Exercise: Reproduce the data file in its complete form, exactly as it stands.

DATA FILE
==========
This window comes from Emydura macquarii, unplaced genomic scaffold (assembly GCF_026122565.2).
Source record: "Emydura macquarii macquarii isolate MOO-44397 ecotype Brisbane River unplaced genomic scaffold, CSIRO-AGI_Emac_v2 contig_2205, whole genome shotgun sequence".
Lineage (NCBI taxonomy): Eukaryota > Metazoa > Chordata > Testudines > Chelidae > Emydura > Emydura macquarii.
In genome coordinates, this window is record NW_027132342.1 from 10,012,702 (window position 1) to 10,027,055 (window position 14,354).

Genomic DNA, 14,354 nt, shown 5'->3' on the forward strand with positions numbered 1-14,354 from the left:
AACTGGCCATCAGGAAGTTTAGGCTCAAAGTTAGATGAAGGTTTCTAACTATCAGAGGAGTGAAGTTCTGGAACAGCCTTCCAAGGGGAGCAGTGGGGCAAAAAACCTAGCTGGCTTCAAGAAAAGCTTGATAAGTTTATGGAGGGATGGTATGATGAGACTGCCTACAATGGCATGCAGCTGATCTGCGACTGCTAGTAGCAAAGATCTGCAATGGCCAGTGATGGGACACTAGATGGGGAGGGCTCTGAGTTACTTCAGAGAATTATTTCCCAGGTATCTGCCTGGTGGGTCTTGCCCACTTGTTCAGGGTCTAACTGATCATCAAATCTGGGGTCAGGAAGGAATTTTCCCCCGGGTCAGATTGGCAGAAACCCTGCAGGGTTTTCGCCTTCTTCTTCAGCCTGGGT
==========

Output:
This window comes from Emydura macquarii, unplaced genomic scaffold (assembly GCF_026122565.2).
Source record: "Emydura macquarii macquarii isolate MOO-44397 ecotype Brisbane River unplaced genomic scaffold, CSIRO-AGI_Emac_v2 contig_2205, whole genome shotgun sequence".
Lineage (NCBI taxonomy): Eukaryota > Metazoa > Chordata > Testudines > Chelidae > Emydura > Emydura macquarii.
In genome coordinates, this window is record NW_027132342.1 from 10,012,702 (window position 1) to 10,027,055 (window position 14,354).

Genomic DNA, 14,354 nt, shown 5'->3' on the forward strand with positions numbered 1-14,354 from the left:
AACTGGCCATCAGGAAGTTTAGGCTCAAAGTTAGATGAAGGTTTCTAACTATCAGAGGAGTGAAGTTCTGGAACAGCCTTCCAAGGGGAGCAGTGGGGCAAAAAACCTAGCTGGCTTCAAGAAAAGCTTGATAAGTTTATGGAGGGATGGTATGATGAGACTGCCTACAATGGCATGCAGCTGATCTGCGACTGCTAGTAGCAAAGATCTGCAATGGCCAGTGATGGGACACTAGATGGGGAGGGCTCTGAGTTACTTCAGAGAATTATTTCCCAGGTATCTGCCTGGTGGGTCTTGCCCACTTGTTCAGGGTCTAACTGATCATCAAATCTGGGGTCAGGAAGGAATTTTCCCCCGGGTCAGATTGGCAGAAACCCTGCAGGGTTTTCGCCTTCTTCTTCAGCCTGGGT